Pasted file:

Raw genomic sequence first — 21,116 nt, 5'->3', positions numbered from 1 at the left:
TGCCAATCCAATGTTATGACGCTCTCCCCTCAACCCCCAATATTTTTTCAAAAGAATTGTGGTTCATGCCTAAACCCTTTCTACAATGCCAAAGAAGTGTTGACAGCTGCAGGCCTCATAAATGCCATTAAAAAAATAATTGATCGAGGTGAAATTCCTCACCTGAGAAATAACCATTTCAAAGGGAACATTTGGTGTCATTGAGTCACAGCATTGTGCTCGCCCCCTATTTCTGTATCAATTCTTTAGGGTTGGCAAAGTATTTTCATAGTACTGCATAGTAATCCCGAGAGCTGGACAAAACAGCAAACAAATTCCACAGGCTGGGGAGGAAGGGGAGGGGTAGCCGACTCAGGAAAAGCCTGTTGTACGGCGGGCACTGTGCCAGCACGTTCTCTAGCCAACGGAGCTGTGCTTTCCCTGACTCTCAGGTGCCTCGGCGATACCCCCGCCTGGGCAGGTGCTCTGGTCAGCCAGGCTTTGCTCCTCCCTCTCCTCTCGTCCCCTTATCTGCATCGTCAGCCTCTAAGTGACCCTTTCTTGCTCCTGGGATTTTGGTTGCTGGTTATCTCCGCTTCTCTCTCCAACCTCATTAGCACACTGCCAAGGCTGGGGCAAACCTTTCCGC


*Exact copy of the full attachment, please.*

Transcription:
Raw genomic sequence first — 21,116 nt, 5'->3', positions numbered from 1 at the left:
TGCCAATCCAATGTTATGACGCTCTCCCCTCAACCCCCAATATTTTTTCAAAAGAATTGTGGTTCATGCCTAAACCCTTTCTACAATGCCAAAGAAGTGTTGACAGCTGCAGGCCTCATAAATGCCATTAAAAAAATAATTGATCGAGGTGAAATTCCTCACCTGAGAAATAACCATTTCAAAGGGAACATTTGGTGTCATTGAGTCACAGCATTGTGCTCGCCCCCTATTTCTGTATCAATTCTTTAGGGTTGGCAAAGTATTTTCATAGTACTGCATAGTAATCCCGAGAGCTGGACAAAACAGCAAACAAATTCCACAGGCTGGGGAGGAAGGGGAGGGGTAGCCGACTCAGGAAAAGCCTGTTGTACGGCGGGCACTGTGCCAGCACGTTCTCTAGCCAACGGAGCTGTGCTTTCCCTGACTCTCAGGTGCCTCGGCGATACCCCCGCCTGGGCAGGTGCTCTGGTCAGCCAGGCTTTGCTCCTCCCTCTCCTCTCGTCCCCTTATCTGCATCGTCAGCCTCTAAGTGACCCTTTCTTGCTCCTGGGATTTTGGTTGCTGGTTATCTCCGCTTCTCTCTCCAACCTCATTAGCACACTGCCAAGGCTGGGGCAAACCTTTCCGC